Doug Camplejohn: Founder & CEO of Airspeed

Episode 438

Serial entrepreneur Doug Camplejohn shares all about Airspeed, the company that he Founded and is running. He shares all about the suite of Slack apps he has launched that help employees feel more connected and engaged. We also discuss how leaders can be more deliberate about building their culture, ways to build relationships among employees in remote settings, and how AI and automation are changing the work environment today. We also hear his thoughts on how to take a startup from conception to launch and scale to success. Doug’s two decades of experience in the tech industry including senior roles at LinkedIn, Microsoft, and Salesforce have allowed him to be at the forefront of tech and his team is focused on solving a problem that matters. So much inspiration, wisdom and out of the box thinking in this episode. I don’t want to miss this episode. Now on #TheKaraGoldinShow.

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Kara Goldin 0:00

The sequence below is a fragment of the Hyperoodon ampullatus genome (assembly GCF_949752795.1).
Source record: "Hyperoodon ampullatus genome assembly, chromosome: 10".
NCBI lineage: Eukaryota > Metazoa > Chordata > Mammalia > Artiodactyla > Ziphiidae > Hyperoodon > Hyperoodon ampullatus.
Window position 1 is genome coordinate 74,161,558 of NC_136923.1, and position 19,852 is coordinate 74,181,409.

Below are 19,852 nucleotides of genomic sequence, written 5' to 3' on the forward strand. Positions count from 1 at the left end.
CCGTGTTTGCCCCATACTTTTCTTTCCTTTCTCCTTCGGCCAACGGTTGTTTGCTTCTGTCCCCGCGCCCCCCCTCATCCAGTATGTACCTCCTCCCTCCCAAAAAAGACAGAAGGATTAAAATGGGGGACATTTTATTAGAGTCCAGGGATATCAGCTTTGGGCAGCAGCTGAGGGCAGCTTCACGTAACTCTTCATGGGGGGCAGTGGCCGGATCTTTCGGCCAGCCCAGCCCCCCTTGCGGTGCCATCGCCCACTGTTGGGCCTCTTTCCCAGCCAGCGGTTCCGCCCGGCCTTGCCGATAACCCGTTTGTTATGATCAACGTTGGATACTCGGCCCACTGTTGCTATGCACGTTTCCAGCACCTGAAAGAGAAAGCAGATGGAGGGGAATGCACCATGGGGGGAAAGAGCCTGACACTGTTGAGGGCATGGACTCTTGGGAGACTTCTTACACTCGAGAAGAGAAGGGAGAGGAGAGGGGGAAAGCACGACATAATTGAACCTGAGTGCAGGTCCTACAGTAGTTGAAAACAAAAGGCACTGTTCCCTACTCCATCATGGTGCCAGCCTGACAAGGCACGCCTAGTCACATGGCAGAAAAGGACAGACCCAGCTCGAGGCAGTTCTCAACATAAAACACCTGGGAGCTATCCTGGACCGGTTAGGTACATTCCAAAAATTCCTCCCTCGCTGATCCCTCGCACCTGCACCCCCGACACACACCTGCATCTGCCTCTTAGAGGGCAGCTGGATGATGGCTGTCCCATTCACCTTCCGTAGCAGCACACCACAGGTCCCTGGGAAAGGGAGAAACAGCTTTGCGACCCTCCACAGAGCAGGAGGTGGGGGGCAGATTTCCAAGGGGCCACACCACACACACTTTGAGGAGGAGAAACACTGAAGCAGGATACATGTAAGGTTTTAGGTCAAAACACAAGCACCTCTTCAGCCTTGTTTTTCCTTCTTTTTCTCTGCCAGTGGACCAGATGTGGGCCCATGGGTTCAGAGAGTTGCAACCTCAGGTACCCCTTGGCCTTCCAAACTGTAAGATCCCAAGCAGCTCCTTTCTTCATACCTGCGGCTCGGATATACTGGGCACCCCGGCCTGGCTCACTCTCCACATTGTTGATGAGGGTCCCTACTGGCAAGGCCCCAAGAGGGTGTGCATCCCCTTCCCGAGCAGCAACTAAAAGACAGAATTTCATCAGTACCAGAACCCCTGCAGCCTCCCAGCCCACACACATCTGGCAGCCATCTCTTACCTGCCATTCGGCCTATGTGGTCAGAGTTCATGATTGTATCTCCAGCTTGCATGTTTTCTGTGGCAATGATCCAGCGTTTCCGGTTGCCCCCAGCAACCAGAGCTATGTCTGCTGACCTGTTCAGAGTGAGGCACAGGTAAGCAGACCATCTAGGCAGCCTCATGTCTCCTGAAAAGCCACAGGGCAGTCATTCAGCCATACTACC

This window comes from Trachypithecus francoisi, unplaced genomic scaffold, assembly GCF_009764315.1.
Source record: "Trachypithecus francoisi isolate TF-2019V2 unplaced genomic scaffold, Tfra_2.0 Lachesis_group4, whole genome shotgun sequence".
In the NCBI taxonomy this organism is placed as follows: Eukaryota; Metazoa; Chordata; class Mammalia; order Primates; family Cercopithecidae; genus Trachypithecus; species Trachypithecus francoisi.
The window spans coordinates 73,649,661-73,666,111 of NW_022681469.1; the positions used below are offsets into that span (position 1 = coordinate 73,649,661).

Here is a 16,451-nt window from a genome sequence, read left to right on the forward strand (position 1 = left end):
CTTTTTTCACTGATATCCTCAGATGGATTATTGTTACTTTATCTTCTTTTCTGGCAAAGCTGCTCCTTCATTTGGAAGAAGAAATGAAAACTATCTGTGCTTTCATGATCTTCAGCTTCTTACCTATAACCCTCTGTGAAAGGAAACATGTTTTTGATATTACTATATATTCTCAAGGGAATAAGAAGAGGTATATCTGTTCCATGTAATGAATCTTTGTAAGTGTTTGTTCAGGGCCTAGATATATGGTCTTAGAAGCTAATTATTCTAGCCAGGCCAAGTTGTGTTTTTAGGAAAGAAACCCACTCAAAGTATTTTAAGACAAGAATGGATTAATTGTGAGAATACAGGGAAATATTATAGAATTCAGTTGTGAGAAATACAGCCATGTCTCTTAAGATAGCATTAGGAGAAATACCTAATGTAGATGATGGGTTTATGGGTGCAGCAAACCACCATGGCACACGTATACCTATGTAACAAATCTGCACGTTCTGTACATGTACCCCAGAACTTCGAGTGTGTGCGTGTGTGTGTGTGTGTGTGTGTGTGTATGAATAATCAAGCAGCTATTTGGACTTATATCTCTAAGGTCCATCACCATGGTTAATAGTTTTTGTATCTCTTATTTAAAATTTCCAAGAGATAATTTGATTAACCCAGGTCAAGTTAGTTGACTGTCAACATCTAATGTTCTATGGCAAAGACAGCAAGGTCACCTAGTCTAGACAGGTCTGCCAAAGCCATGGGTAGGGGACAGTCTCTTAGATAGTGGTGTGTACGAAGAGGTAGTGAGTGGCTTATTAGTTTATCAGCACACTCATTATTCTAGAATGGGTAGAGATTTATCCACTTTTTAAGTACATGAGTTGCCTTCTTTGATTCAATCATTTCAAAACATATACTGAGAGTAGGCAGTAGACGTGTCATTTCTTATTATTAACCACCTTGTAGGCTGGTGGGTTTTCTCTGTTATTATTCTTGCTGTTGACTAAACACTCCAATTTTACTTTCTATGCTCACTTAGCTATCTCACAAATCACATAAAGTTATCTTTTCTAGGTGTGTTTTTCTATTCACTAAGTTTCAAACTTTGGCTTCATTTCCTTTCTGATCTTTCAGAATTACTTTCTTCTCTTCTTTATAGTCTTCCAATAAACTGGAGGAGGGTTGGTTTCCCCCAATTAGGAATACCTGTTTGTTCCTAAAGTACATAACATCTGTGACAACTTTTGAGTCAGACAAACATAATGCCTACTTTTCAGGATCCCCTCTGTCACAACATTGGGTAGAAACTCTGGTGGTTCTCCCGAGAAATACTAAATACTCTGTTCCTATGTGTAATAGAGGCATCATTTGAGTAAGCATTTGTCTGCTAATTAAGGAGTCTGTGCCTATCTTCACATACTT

I am unwilling to give up that I will start over from scratch as many times as it takes to get where I want to be I want to be, you just want to make sure you will get knocked down. But just make sure you don’t get knocked down knocked out. So your only choice should be go focus on what you can control control control. Hi, everyone and welcome to the Kara Goldin show. Join me each week for inspiring conversations with some of the world’s greatest leaders. We’ll talk with founders, entrepreneurs, CEOs, and really some of the most interesting people of our time. Can’t wait to get started. Let’s go. Let’s go. Hi, everybody, it’s Kara Goldin from the Kara Goldin show. And I am so excited to have you here listening, but also our next guest, Doug Camplejohn, who is the founder and CEO of a fairly new company called Airspeed. And for those of you who are intact Doug is actually not new to tack. Many of you may know him from stints that he’s done with some incredible companies, including LinkedIn, Microsoft, Salesforce, some of the most innovative companies, he held various leadership roles within those companies, and is known as really being a change maker within those companies with many of the things that they have come out with. He’s a seasoned entrepreneur as well leveraging technology to drive innovation and improve people’s lives. And I just can’t even wait to talk to him about this newest venture that he started in the middle of COVID, called Airspeed and get his insights overall on entrepreneurship and leadership. So welcome. How are you?